You are correct, depending on the design of the switchboards in engineering some ships will have a oh-so brief loss of power. I've got an APC 700 Smart-UPS on my work computer so I will plug into that. Thank you for the great suggestion.

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Do your berth and head have metal bulkheads between them? Or is the interior construction something radio waves will get through?

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No metal, some sort of marine grade fiberboard. WiFi signal from my hot spot gets through no problem.

@ogiewon Thank you for the heads up on the NTP time, definitely something I hadn't thought of. For the testing I don't anticipate using time based events but I will do more reading all the same.


you're not misinformed, your spot on. It definitely wouldn't hurt to get a UPS but he really shouldn't need it if he's on a modern ship.

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Without any real-world experience, I'd imagine even in modern ships, in modern times, the amount of time spent out of port can vary wildly with the current circumstances....

I hear yeah but if there's no power there's no go lol and the least of his worries is going to be Hubitat :slight_smile:

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Now you've made us all curious so we want to track you via AIS!


But with the small amount of knowledge in this space that I do have... kudos for being someone who spends their time on vessels around our seas.... There are plenty who have spent more time than they should at sea over the last 2 years..... Not sure whether you are in that category, and probably not the forum to delve into that, but regardless, plenty of good things come from those who spend time at sea, so thank you....


This is an interesting scenario, also applies to us who have cottages or cabins with power but no internet.

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I know there is software available to run an ntp server on a PC. There should be an open source option available with a bit of digging.

The only other recommendation I can make is to get a variety of sensors and controlled devices to play with. Hue motion sensors are highly recommended in this community and use standard batteries. In addition to motion they report temperature and lumens, so useful for testing a couple of different automation scenarios. Contact sensors would be another device to get. Sonoff makes some that aren't pretty, but seem to work well and are inexpensive.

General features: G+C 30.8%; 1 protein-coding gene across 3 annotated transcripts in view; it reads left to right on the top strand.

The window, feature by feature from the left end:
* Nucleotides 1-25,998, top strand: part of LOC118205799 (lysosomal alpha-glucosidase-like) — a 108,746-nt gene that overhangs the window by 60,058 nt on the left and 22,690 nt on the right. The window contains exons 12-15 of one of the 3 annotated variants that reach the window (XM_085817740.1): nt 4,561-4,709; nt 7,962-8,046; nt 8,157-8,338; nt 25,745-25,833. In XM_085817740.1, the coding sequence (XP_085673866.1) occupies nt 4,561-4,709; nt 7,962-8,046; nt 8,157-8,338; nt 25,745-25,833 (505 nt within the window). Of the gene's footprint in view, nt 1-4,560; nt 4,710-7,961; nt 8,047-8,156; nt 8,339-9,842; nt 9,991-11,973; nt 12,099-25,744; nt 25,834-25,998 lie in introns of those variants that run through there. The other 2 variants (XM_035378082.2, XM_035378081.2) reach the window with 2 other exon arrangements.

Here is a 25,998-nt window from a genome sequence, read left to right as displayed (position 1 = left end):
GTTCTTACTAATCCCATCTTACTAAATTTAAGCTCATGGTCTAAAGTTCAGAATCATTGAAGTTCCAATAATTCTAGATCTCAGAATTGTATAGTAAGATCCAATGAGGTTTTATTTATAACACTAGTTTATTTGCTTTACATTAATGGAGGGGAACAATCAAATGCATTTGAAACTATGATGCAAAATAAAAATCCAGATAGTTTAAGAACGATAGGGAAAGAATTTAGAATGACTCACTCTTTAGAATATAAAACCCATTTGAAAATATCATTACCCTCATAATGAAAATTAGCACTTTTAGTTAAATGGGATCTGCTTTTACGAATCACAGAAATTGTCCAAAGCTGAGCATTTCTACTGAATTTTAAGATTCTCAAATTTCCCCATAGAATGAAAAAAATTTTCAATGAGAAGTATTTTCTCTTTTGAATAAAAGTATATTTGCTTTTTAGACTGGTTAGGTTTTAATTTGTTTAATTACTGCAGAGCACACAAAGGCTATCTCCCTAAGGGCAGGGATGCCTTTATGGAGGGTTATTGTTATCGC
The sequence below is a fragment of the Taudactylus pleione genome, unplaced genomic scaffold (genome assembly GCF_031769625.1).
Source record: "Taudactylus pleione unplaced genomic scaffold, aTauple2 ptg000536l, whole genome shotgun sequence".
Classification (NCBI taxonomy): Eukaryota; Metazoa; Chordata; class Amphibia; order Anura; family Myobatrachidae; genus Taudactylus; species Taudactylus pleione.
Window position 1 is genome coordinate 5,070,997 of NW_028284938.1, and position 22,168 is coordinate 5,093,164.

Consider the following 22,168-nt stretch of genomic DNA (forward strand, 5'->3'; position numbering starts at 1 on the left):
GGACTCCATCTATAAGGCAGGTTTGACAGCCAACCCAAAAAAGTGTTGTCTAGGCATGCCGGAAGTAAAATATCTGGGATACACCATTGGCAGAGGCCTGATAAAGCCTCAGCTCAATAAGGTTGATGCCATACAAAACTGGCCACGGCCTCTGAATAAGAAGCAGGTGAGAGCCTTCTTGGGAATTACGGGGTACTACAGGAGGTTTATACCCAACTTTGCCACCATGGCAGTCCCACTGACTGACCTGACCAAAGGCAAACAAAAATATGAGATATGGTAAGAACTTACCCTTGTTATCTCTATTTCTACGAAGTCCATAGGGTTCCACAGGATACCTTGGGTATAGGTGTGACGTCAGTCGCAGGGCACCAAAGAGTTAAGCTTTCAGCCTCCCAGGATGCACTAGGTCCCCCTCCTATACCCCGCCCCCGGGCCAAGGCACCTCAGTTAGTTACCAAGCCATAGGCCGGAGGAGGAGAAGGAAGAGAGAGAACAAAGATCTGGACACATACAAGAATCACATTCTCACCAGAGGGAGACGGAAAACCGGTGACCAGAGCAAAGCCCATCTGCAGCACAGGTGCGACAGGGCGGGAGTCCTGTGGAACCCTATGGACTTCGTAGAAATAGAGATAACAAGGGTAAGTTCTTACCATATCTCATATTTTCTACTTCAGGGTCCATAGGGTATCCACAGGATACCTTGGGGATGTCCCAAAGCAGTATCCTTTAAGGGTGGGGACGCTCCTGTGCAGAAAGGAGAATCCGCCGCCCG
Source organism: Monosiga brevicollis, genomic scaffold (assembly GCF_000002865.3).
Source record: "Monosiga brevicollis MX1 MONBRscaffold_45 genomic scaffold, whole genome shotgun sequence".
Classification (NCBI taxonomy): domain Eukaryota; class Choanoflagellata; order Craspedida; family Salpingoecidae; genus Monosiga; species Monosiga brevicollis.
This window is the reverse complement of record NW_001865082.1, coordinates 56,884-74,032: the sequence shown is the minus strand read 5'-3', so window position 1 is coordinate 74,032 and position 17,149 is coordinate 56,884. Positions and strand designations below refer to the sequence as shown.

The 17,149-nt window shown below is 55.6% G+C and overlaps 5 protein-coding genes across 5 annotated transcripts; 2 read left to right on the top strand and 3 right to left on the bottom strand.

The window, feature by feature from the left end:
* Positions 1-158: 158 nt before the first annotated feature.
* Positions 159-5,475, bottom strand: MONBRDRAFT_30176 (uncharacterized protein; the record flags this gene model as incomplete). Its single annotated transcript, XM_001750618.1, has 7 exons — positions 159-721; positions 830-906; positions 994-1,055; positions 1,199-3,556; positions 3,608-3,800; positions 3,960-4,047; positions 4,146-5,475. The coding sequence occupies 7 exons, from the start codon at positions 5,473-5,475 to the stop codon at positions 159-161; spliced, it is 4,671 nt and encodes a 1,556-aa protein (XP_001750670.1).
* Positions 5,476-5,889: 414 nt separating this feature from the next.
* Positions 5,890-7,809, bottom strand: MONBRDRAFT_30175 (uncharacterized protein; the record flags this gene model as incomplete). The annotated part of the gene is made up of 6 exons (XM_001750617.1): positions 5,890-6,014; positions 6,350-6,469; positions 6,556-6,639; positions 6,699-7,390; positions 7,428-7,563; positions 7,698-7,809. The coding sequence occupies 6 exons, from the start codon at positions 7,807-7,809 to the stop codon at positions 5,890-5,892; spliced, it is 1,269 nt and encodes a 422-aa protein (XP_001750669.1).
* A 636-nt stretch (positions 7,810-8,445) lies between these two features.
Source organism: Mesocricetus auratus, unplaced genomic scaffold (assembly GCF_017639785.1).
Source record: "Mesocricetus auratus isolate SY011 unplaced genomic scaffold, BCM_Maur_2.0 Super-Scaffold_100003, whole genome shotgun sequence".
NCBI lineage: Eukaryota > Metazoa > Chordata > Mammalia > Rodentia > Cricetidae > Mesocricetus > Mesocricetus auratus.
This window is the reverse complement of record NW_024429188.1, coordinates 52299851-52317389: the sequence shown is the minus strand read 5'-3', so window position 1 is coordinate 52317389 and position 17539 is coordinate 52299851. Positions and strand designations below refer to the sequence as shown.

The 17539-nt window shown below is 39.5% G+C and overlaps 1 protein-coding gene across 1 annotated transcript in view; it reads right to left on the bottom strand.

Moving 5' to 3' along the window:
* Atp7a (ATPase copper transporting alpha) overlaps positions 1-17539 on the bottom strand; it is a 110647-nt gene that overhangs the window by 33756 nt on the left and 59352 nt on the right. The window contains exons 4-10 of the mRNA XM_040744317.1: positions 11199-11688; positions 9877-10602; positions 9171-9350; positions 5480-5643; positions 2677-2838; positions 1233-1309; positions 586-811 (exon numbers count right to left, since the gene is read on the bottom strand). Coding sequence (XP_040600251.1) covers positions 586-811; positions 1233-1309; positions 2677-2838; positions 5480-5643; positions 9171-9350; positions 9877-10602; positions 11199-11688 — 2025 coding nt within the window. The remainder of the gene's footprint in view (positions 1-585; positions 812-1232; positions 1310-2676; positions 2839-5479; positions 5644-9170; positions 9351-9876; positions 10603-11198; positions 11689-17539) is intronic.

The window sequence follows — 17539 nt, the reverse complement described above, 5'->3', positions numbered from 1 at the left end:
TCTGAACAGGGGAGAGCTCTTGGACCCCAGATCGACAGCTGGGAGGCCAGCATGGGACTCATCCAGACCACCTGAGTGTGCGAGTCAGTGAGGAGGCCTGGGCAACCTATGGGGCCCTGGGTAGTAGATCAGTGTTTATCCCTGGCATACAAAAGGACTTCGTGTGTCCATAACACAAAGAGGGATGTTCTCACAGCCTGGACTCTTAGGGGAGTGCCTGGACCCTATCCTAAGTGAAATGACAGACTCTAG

Smart plugs are another great item because they can control an attached device and also act as repeaters. The plug you choose should match your sensor's protocol. As the other sensors I've mentioned are zigbee, I might try the Sonoff S31 Lite. On second thought, a plug with power monitoring would add another "sensor" to your system that you could experiment with. Maybe someone else knows of a good zigbee Plug with power monitoring.

An RGBW bulb might be useful for learning as well. I don't have any, but I've heard others speak favorably of Sengled.

And maybe something a bit more advanced would be a Sonos or Ikea Tradfri speaker. Again, I don't have any, but they seem to be the best option for speech announcements that do don't require an active internet connection (although you may need one to set them up). These would need a wifi LAN connection to the hub so would require a wireless router.

And finally a tablet or smartphone would let you access dashboards without sitting at a PC... entirely optional.

This sounds like it could be fun for you... Good Luck!

P.S. you might also want to have some spare batteries on hand for your sensors. Many use small lithium batteries that might be challenging to get in your circumstance.


Same here. Nothing to add that others haven’t, but interesting lab/use case.

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And for some reason every sensor seems to use a different size battery! Might make sense to standardize on AA and CR123/2032 or something.

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Download the Hubitat app